The novel opens with Bromden wandering the halls of the asylum, wary of everything and everyone:
They’re out there.
Black boys in white suits up before me to commit sex acts in the hall and get it mopped up before I can catch them.
[…] I creep along the wall quiet as dust in my canvas shoes, but they got special sensitive equipment detects my fear and they all look up […]
Even though the reader is not yet aware that Bromden was institutionalized for schizophrenia, it is clear from the beginning that his testimony might not be entirely truthful.
3. Richard Siken, “A Primer for the Small Weird Loves”
Poet Richard Siken uses second person to make the action in “A Primer for the Small Weird Loves” immediate and visceral:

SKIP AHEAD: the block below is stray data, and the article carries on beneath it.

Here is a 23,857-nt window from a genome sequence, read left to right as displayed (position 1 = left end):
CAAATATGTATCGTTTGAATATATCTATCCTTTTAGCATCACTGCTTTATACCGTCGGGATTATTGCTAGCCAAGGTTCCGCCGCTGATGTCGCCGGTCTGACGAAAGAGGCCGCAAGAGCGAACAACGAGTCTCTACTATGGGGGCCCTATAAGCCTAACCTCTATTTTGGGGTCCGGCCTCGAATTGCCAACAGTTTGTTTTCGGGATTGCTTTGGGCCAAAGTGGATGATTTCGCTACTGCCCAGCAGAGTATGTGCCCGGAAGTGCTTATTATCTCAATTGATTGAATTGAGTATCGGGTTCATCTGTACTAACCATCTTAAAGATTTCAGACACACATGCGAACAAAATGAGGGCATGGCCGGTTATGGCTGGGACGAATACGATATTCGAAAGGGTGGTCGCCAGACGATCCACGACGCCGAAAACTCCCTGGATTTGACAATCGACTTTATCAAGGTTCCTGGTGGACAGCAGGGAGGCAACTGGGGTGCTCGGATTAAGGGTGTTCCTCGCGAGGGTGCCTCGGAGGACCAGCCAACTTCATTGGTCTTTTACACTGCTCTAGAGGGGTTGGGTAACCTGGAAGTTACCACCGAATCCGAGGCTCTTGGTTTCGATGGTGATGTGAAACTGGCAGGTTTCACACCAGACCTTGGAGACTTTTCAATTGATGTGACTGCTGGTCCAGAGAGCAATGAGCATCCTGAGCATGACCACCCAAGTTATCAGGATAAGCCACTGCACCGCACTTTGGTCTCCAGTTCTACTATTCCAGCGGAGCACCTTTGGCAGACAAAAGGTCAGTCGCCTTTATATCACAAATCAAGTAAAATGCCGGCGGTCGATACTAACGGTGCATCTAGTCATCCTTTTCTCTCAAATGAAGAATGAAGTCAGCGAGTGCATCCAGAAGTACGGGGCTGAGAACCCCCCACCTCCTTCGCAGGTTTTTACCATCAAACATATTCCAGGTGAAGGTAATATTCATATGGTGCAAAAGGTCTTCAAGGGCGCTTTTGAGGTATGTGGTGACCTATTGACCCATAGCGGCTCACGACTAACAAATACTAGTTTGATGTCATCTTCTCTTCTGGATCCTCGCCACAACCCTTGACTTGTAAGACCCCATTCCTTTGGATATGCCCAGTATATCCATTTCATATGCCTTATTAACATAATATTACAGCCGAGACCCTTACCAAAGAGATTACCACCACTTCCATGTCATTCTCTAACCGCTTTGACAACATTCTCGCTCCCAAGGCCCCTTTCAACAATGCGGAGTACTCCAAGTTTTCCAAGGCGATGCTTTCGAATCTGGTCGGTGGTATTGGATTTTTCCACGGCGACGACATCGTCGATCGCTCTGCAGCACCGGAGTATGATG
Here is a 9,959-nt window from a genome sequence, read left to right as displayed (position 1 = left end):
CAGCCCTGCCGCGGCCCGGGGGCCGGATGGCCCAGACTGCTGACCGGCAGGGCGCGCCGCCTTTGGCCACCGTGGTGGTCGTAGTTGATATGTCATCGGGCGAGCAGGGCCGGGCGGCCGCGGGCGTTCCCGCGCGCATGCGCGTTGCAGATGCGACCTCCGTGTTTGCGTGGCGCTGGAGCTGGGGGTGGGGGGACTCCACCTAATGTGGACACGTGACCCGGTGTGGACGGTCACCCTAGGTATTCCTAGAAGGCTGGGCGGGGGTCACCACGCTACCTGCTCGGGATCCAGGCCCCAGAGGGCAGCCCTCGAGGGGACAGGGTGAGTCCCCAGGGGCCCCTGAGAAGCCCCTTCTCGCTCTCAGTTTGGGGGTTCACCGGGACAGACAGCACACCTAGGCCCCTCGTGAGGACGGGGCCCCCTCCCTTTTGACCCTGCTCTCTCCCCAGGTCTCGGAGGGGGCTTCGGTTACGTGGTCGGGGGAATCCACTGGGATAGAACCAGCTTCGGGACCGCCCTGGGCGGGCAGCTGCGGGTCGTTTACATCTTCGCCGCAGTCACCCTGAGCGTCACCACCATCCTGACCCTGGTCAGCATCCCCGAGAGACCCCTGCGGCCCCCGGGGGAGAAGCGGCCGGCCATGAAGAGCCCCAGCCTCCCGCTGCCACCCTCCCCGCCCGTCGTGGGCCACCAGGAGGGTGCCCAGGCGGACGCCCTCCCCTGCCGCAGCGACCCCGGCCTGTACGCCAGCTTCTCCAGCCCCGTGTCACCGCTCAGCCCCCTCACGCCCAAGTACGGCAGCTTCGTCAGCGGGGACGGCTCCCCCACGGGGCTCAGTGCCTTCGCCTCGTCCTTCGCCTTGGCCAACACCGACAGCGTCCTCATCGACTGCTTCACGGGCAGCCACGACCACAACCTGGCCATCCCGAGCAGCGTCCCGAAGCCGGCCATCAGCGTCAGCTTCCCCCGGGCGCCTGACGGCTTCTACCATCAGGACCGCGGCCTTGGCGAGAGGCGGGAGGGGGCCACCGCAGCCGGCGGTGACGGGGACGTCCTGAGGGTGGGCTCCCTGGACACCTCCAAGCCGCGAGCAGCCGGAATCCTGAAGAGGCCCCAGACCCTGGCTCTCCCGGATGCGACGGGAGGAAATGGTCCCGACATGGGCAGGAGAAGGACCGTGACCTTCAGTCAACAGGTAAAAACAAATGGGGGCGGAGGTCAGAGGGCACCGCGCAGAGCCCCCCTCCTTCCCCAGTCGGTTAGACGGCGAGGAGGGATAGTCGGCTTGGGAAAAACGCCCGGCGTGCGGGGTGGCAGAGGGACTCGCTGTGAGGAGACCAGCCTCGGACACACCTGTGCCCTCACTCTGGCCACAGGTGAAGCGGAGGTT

The blond boy in the red trunks is holding your head underwater
because he is trying to kill you,
and you deserve it, you do, and you know this
This poem addresses the reader directly, causing them to imagine being in this extreme scenario. Though the reader may understand that Siken is recounting something that is happening to an unnamed third party, his use of second person makes the reader feel deeply connected to the events.
4. Nathanial Hawthorne, The Scarlet Letter
Hawthorne uses third person omniscient to great effect in this critique of Puritanical society and its hypocrisy. While the novel’s protagonist is the shamed Hester Prynne, Hawthorne shares other characters’ thoughts and feelings with the reader as well: